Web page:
From Meryl Streep to Daniel Radcliffe: Why Hollywood loves this Toronto barista – Toronto Star

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Barista Brian is back.
The self-styled “independent latte artist,” who has gained acclaim for whipping up artfully decorated coffee confections for Hollywood types, did a segment on CNN in mid-October. In quick succession came interviews with media in the U.K. and Finland and an Australian television program.
Brian Leonard, his actual name, gives much of the credit to Toronto.
“I feel like Barista Brian belongs to Toronto in a lot of ways,” Leonard said.
“I lived in Toronto for eight years up to the pandemic and I feel like the only reason it happened in my life is because I was in Toronto,” he said of his artistic acclaim.
Leonard’s canvas is the foam that tops a latte and his creations and frothy portraits have charmed the likes of Meryl Streep, Viola Davis and Hillary Clinton at film festivals and other big events across Canada and the United States.
Leonard’s artistic odyssey began a decade ago when he came to Toronto “with two suitcases and $1,800 and no plans.”
He bartended at the Trattoria Mercatto in the Eaton Centre where he first learned to make a mean latte.
He started with simple designs in the foam — hearts, rosettes — followed by animal figures (swans, bears, cats, etc.)
“Then I started to just doodle. So I would draw my co-workers’ faces and started to draw customers’ faces coming in,” Leonard recalled.
Then Leonard started adding colours — food colouring actually — turning caffeine fixes into “impermanent art … and people loved them.” He uses a total of six colours and a piece of bamboo or a stir stick as his paint brush.
“View the VIBE,” a Toronto magazine, named Leonard the city’s best latte artist, which led to an appearance on Canada AM and things just took off from there, starting with an invitation by the Property Brothers to be featured at the producers’ ball at TIFF in 2016. A slew of sponsors like Nespresso soon came knocking and corporate gigs followed.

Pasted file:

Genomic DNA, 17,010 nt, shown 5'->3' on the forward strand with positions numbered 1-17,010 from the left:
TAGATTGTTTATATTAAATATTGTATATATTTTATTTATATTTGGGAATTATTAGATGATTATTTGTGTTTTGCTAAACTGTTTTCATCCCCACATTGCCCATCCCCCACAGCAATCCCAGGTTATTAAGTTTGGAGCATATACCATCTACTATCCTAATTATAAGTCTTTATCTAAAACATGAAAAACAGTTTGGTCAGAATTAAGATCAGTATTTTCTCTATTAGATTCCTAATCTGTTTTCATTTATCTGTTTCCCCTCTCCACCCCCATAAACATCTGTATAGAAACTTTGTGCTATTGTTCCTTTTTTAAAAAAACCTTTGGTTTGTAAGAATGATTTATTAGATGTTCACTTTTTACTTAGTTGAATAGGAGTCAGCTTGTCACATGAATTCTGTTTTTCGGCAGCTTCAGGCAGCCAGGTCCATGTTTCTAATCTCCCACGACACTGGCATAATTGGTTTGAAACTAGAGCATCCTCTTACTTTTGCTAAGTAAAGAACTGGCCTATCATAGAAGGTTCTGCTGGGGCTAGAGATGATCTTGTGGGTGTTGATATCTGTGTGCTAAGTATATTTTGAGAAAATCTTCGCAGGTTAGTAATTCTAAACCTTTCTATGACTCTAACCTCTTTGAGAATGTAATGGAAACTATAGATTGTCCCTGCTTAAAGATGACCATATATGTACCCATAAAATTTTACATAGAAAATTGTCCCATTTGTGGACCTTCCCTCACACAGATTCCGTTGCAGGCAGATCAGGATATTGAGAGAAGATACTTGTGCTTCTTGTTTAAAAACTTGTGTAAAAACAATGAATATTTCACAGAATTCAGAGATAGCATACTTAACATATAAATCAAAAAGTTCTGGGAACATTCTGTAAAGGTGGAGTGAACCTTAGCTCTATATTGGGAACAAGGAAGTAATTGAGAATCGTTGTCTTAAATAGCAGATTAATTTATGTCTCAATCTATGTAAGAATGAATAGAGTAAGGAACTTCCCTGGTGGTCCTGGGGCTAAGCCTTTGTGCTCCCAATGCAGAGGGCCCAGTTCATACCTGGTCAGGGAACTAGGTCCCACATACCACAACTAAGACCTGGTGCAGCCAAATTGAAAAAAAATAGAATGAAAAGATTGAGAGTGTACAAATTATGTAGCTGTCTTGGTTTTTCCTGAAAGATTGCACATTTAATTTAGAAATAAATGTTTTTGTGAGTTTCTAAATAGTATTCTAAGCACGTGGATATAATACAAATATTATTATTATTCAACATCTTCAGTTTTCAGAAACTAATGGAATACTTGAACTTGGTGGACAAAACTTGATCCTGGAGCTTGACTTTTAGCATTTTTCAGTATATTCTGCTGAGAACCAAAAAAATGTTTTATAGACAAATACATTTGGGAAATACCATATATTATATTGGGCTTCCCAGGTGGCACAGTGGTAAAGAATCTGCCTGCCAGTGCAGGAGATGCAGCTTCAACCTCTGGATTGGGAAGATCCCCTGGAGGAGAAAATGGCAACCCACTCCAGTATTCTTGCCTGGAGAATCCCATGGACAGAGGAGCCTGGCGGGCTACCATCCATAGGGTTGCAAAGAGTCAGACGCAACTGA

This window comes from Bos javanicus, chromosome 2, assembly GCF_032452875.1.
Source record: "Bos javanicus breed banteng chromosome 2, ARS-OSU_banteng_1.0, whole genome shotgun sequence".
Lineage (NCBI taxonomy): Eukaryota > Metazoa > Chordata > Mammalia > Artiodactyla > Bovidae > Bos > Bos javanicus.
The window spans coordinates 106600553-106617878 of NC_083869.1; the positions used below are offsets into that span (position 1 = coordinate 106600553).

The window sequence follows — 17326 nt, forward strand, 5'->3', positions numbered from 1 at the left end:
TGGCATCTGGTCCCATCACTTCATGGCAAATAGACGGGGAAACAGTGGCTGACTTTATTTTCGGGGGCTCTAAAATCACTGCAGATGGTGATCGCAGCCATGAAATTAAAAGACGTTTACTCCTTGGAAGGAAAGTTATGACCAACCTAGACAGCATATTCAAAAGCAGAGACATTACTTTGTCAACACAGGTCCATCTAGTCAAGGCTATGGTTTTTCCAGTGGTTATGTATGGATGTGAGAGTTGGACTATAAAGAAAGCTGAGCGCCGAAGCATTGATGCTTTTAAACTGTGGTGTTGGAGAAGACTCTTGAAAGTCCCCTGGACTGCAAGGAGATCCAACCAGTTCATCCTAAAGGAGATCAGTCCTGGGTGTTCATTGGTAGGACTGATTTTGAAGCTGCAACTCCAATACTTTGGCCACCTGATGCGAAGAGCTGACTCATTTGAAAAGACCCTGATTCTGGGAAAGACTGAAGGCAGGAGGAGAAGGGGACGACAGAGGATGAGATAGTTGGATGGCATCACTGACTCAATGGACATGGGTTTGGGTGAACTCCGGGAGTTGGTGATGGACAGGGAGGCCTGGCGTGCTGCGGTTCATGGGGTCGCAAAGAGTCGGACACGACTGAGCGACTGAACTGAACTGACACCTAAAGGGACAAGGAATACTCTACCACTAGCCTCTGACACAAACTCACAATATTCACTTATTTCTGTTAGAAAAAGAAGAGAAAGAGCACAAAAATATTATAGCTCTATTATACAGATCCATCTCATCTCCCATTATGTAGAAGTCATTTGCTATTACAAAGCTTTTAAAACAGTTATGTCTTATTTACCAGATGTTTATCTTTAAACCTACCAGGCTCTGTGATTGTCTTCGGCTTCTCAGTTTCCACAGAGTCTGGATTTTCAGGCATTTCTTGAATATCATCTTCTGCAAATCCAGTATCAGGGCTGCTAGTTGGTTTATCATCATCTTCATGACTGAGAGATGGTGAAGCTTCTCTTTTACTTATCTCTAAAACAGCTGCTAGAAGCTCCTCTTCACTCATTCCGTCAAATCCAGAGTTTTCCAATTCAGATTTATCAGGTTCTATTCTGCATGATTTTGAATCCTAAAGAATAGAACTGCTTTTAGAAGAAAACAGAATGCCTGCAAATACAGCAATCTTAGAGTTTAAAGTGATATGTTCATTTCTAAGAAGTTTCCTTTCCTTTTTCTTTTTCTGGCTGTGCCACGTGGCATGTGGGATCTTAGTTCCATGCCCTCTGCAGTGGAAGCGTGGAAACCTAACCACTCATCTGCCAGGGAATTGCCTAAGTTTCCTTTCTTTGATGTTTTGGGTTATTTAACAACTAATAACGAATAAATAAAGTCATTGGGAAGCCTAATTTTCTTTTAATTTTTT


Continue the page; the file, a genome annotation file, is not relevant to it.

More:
Leonard has thousands of followers on TikTok and Instagram and, pre-COVID, he’d settled in to a regular annual circuit including TIFF in September, the Sundance Film Festival in January, as well as Oscar and Emmy events.
Along the way, he’s served his special brand of latte art to Streep, Tom Hanks, Tilda Swinton, John Legend, Kevin Bacon and Daniel Radcliffe amongst others, heady company for a middle child of five from a large Irish family from Fredericton.
“I (met) Meryl Streep. How is that even possible? She looked at me dead in the eye and said, ‘genius’ in front of everyone. That was so exciting because she is just at the top of her field. Who even meets her?” Leonard said.
Serving up former first lady and senator Hillary Clinton at Sundance was a bit more complicated, he recalled.
“I had to be cleared by the Secret Service days prior, which is pretty funny for a guy who paints milk. She (Clinton) also called me a genius and I have that on video,” Leonard said.
“It just felt so impossible and it’s amazing to me that life has found a way to take me to Hollywood and have Hollywood embracing me and celebrating my art,” he added.
And now Barista Brian’s back and on the road — after an almost two-year pandemic hiatus spent with family in New Brunswick. Since September, Leonard has been living out of a suitcase with a return to TIFF, then off to Victoria, B.C., Halifax, New York and Hamilton with a couple of stops in Toronto.
“Making that transition from being a barista in cafés to working for yourself and owning a business took a lot of work and a lot of belief in myself against all odds and against people telling me that I couldn’t do it,” Leonard said.
“My parents and everyone would say, ‘oh, that’s nice but you can’t do that as a job.’ I just had to prove everyone wrong for my own sake and just trust myself,” he added.
As for Toronto — where it all started — Leonard said, “it’s gotten a lot more expensive, I’ll say.”
“I really love the city and I love everything it gave me. The best thing I ever decided to do was take a chance on myself and move to Toronto when I did — with nothing — with the belief that I could make something of myself,” Leonard said.
“It’s an awesome city,” he added. “I’m just so grateful for everything it gave me and everything I learned there and everything I went through, the good and the bad.”

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